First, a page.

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Category: River Equipment

Taking a photo on a river trip

Being “unplugged” on a river trip doesn’t mean you have to forgo technology fully. I love to unwind before bed by reading a few pages on my Kindle, and to capture memories with my phone camera. Below is my advice for bringing technology on a NWRC river trip. Charging Electronics NWRC does not provide charging capabilities for electronic devices. If you think that you’ll want to charge up your devices during the trip, we recommend bringing an external power bank and charging cords. There are many… Read More

River Trip Camping Gear

All of our river trips include tents, sleeping bags, and pads. While you are welcome to bring your own gear if you like, we take pride in providing exceptional camping gear with no extra fee. While our gear may vary very slightly depending on available models when it comes time to replace, we try to keep it as similar as possible. This is what we currently bring on trips: Tent Length: 7 feet 6 in Width: 8 feet 6 in Height at the center: 5 feet… Read More

River Rafting Safety Kit

Whitewater paddlers should carry rafting safety kits and obtain safety/rescue training – especially on rivers that are Class III and harder. Safety kits (also known as “wrap kits” or “pin kits”) contain equipment that can be used to unpin rafts, rescue trapped swimmers, and/or transport people and gear around dangerous rapids. A few years ago I wrote an article about the heavy duty outfitter safety kit we bring on our multi-day commercial trips. For day trips with paddle boats or catarafts I bring a slimmed down… Read More

River Shoes

I’m often asked by guests about what type of footwear they should bring on their river trip. It’s a good idea to have river shoes that stay on your feet and separate camp shoes that are comfortable for hiking or wearing around camp. While technically any shoe that will stay strapped to your foot will work, here are my top picks. River Shoes: Astral Footwear Astral Shoes are our guide’s favorite do-it-all shoe. You can easily go from rafting to hiking with these river shoes. My… Read More

Creature Craft on the North Fork of the Smith River

A couple weeks ago I had the opportunity row a Creature Craft down California’s North Fork of the Smith River. These unique inflatable boats were inspired by an unflippable Russian whitewater boat known as the Bublik (Russian “bagel”). The Bublik has two large bagel shaped tubes separated by a wood frame that is typically crafted at put-in. This unflippable Russian boat design allows Russians explorers to run many of the large volume, continuous rivers found in Siberia. The Bublik has the ability to go into big… Read More

Using Pins and Clips with Sawyer MX-G Oars

During our whitewater rowing schools the conversation often turns to boating gear. The right equipment looks good, is durable, and will set you up for success on the river. The wrong gear can create headaches and can be potentially dangerous. It’s also nice to purchase from gear companies who are active members of the whitewater community. Oars The three main oar manufacturers are Saywer, Carlisle, and Cataract. I prefer Sawyer Oars since they are made in Oregon and have a thicker shaft. Here are the oars… Read More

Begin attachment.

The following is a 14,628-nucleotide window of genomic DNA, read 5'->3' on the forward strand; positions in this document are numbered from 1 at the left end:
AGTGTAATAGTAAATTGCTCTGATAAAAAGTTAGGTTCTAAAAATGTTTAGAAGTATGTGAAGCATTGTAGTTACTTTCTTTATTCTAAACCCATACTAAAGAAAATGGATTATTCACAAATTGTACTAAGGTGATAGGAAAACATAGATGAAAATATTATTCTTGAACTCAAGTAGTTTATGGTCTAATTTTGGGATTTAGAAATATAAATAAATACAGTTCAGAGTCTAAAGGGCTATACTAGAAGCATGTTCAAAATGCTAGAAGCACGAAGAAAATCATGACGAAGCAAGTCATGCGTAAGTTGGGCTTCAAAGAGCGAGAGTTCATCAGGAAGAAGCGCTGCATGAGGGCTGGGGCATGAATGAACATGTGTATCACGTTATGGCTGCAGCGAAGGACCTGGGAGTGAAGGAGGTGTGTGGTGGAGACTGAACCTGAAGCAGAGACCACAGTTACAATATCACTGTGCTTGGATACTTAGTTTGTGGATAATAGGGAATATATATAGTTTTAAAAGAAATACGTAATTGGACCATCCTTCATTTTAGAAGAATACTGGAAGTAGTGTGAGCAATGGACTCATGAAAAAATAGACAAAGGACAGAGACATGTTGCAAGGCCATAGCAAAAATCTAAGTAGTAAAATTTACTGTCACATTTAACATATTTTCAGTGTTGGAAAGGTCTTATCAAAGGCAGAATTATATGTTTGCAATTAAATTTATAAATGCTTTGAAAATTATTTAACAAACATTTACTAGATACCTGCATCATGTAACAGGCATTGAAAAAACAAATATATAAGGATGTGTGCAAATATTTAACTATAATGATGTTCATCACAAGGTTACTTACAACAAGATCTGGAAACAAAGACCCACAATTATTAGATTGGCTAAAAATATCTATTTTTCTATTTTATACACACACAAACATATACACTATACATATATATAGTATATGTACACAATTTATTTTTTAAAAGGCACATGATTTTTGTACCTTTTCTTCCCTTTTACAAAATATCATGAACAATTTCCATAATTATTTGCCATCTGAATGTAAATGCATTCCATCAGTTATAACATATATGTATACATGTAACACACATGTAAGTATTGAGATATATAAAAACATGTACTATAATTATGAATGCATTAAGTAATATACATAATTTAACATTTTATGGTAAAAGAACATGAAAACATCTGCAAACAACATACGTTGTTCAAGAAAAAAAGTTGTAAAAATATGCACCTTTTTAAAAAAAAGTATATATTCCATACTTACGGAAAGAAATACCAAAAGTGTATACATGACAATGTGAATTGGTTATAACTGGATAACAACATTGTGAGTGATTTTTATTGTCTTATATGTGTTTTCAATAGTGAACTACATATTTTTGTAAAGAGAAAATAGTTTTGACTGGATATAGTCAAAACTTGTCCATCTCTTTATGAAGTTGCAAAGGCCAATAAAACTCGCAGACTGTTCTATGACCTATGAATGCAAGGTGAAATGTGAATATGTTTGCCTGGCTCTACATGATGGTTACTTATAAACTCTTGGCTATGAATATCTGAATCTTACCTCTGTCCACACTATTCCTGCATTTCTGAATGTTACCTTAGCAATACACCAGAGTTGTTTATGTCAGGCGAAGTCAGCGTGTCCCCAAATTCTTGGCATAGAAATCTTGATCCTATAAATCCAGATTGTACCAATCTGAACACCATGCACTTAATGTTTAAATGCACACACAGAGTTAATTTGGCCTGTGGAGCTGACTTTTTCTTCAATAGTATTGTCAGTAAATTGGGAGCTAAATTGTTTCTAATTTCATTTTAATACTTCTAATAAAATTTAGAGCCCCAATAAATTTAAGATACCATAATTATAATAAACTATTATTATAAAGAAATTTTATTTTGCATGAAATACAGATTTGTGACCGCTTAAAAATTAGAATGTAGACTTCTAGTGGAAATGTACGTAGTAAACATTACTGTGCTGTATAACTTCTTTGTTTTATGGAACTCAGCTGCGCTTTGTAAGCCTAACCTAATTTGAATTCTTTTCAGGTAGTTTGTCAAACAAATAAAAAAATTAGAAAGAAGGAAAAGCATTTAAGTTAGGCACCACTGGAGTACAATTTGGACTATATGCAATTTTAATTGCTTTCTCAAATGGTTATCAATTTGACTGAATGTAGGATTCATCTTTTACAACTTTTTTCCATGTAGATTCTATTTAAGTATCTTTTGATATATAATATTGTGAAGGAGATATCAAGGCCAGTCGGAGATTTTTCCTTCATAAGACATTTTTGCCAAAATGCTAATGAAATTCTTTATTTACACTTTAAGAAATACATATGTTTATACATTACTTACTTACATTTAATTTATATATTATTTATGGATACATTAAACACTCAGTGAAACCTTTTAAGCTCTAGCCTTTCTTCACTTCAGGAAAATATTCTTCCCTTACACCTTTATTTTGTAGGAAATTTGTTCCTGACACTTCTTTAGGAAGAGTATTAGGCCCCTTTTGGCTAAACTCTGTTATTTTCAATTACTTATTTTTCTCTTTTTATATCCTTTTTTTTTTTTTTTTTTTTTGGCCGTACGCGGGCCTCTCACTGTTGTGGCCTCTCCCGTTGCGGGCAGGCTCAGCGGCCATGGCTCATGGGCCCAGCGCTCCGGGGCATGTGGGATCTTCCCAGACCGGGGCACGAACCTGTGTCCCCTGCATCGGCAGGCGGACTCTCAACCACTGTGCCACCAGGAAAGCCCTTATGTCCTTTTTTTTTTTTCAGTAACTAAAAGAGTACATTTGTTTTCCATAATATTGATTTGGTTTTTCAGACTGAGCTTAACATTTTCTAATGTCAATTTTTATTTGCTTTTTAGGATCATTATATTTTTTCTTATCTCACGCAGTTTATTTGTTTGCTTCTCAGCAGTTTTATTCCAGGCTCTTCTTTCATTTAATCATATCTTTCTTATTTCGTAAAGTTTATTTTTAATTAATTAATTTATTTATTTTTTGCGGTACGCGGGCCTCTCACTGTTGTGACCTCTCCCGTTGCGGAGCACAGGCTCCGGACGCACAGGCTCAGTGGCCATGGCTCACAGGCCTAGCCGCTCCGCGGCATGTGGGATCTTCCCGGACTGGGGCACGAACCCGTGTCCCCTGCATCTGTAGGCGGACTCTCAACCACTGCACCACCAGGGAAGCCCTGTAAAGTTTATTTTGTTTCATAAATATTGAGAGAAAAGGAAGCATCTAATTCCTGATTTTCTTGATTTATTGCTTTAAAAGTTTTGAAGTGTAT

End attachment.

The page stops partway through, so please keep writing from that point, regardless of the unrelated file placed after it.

SOTAR ATV in Conehead Rapid on the Chetco River

Last week we returned to the spectacularly beautiful Chetco River. This mighty river has it’s headwaters in the Kalmiopsis Wilderness and flows 56 miles to the Pacific Ocean. We are lucky to outfit and guide a few intrepid groups down this river each year. Anyone who has been down the Chetco will talk about it’s amazingly clear water, jaw dropping scenery, and the hard work it takes to get there. Developing the techniques and equipment to run this style of trip has been a fun project… Read More

AIRE BAKraft Expedition on Rough and Ready Creek

Since my first trip on the Chetco River I’ve been looking for a lightweight inflatable kayak for hiking into remote and challenging rivers. Last year AIRE introduced the BAKraft Hybrid, a 7 foot long boat constructed with a urethane bladder and protected by a Spectra outer layer. This was a step in the right direction, but not big enough to run difficult whitewater with overnight gear. Recently AIRE has been designing and prototyping a 10 foot, 10 pound version of the BAKraft called the “Expedition.” The… Read More

SOTAR specializes in beautifully made custom rafts

Picking the right raft is, like many things, complicated. Your choice will depend on the type of boating you’re doing, your budget, and even your geographic location. The first thing you want to consider is your raft material. Here are the main choices: 1. Urethane: Pros: Slips nicely over rocks, most durable fabric, lightweight, best puncture and tear resistance, durable. The welding process they use to make these boats is bomber. Cons: Fairly expensive, tough to roll and transport, difficult to field repair*. 2. Hypalon: Pros:… Read More

"Bus Stop" - 1 Person Gets Off, the Bus Moves On

Deciding between the two most common oar retention systems, oar locks and pins and clips, is a common debate among boaters. It’s much like the “ale vs lager” debate for beer drinkers. Some people only drink one type of beer, say derogatory things about the alternative and couldn’t fathom switching sides; enlightened people realize that there are times and places for both. Most rowers feel strongly about one method of attaching their oars to their frames, but have little or no experience with the alternative methods.… Read More